“This is significant even though the total over 100 years (around 12 centimeters or 4.6 inches) may not sound like much,” Hock said.
The expansion of ocean water resulting from warmer air is responsible for about one-quarter of the world’s current sea-level rise of approximately 2.5 millimeters each year (roughly 1/10th of an inch). Additional rise is attributed to meltwater coming from ice that formed during colder periods of Earth’s past. Currently, about half of the water gushing to the sea from glaciers comes from Alaska and mountainous areas other than Antarctica and Greenland.
Radic and Hock wanted to sum up how much water the world’s smaller bodies of ice were contributing to sea level rise because other scientists had overlooked mountain glaciers like those in Alaska and Canada. Even though Antarctica and Greenland account for 99 percent of all the ice-bound water on the planet, the meltwater from smaller glaciers has caused about 40 percent of recent sea-level rise.
“(It’s) because they are in warmer climates,” Hock said of rivers of ice like Alaska’s Yakutat Glacier, which formed at such a low elevation that warmer air is now causing it to disappear. “The Greenland and especially the Antarctic ice sheets are so much colder. It doesn’t matter if the climate there warms from minus 40 to minus 35; the ice still won't melt. But it makes a lot of difference for glaciers where temperatures are around the freezing point (which includes most of those in Alaska).”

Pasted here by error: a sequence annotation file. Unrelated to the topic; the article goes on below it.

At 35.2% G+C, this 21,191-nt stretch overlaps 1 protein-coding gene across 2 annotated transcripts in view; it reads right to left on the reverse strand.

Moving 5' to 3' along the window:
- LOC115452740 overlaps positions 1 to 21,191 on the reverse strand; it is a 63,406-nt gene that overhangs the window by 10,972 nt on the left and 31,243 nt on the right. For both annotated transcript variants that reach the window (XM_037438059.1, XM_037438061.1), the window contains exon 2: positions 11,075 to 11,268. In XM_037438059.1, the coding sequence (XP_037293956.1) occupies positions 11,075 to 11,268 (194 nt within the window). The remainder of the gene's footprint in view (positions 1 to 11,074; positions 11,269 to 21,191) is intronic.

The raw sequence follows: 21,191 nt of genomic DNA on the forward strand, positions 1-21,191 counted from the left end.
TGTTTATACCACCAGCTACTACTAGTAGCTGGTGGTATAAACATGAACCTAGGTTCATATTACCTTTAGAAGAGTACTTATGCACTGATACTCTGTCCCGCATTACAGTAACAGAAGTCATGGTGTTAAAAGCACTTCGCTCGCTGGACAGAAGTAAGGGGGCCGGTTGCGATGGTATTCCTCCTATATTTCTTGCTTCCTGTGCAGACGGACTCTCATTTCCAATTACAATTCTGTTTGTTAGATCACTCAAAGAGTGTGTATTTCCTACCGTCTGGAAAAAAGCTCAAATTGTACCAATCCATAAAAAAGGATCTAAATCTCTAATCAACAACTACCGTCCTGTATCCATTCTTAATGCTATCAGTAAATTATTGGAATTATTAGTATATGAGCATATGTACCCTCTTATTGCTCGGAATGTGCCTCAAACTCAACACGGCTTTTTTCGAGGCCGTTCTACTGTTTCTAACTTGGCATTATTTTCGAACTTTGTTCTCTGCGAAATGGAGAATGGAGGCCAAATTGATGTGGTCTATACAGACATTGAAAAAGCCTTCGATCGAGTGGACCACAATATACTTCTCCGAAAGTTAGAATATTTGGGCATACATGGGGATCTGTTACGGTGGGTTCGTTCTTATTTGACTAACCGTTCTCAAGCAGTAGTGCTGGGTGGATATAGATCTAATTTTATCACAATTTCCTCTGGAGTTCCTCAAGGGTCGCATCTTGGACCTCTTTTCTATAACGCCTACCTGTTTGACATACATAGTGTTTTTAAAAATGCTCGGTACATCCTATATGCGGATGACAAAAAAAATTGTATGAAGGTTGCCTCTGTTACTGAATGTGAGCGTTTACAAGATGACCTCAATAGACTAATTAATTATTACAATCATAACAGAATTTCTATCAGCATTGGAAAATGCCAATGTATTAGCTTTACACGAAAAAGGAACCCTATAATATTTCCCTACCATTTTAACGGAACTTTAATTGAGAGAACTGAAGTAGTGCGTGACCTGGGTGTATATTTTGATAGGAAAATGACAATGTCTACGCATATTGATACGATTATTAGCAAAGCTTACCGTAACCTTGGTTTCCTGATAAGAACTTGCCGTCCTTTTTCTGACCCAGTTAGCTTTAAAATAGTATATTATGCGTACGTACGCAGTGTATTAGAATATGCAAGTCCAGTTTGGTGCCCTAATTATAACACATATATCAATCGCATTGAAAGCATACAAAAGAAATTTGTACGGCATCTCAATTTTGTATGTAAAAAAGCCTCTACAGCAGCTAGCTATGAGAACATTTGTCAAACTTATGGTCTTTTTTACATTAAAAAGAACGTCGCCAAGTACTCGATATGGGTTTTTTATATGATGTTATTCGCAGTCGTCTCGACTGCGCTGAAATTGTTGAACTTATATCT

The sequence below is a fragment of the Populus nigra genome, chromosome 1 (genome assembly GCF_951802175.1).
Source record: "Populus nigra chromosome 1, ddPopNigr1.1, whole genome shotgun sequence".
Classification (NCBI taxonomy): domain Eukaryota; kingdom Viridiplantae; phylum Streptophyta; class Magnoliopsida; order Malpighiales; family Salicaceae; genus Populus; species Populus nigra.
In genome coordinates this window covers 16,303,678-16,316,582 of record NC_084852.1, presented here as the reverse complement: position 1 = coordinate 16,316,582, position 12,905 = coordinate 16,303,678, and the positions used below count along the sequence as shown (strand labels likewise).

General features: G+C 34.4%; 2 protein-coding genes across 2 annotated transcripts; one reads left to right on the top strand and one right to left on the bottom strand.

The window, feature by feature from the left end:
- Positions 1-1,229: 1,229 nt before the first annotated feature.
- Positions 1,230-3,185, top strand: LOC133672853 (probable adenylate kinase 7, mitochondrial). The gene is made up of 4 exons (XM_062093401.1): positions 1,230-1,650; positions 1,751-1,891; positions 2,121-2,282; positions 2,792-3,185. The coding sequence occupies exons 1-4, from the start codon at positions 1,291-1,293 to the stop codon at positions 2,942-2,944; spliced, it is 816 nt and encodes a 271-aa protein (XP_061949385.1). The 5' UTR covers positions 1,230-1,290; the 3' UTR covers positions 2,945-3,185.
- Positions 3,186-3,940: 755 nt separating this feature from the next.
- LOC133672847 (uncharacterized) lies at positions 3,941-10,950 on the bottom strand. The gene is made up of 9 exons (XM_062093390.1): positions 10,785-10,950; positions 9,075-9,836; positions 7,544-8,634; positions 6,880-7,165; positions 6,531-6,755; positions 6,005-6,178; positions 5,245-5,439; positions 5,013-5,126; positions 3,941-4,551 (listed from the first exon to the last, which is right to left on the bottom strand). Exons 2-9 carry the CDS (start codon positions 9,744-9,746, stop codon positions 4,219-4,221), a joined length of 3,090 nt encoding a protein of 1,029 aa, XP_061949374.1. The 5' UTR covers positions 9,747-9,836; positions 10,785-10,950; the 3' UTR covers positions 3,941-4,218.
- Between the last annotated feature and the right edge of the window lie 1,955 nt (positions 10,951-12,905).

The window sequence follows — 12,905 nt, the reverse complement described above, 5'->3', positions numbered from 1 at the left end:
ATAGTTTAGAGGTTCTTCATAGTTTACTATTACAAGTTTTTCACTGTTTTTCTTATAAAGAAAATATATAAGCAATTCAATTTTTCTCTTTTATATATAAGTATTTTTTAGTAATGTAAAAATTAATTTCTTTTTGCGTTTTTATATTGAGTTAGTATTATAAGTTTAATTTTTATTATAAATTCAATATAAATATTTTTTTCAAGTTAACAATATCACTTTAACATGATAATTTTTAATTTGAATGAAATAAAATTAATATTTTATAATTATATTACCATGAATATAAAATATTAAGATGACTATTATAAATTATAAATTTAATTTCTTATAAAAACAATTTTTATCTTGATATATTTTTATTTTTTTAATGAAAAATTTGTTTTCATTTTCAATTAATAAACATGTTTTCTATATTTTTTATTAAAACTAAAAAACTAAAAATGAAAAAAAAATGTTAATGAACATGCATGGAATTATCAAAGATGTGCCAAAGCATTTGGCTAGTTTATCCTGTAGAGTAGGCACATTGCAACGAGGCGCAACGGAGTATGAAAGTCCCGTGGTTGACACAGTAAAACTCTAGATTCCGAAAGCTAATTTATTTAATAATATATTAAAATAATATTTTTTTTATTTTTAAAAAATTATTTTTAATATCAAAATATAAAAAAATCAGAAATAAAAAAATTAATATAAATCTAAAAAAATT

Radic and Hock used 10 global climate models to predict changes in 120,000 of the world’s mountain glaciers. They calculated that the two main contributors to global mountain glacier and ice cap shrinkage by 2100 would be Alaska and arctic Canada. Alaska will lose 40 percent of its glacier ice volume in that time, according to simulations, and the European Alps and New Zealand will lose three-quarters of their glacier ice.
Predictions for an increased rate of smaller glaciers turning into ocean are conservative, Radic and Hock wrote, because they do not account for the water in icebergs from glaciers that calve into the sea—like Columbia, Hubbard, and hundreds of others in Alaska. In these tidewater glaciers, loss of glacial ice to calving sometimes exceeds the amount that melts. Scientists have not come up with an accurate method to quantify that ice loss, but Hock’s colleagues at the Geophysical Institute are getting closer to an answer as they study the “icequakes” caused by calving ice at glaciers in southern Alaska.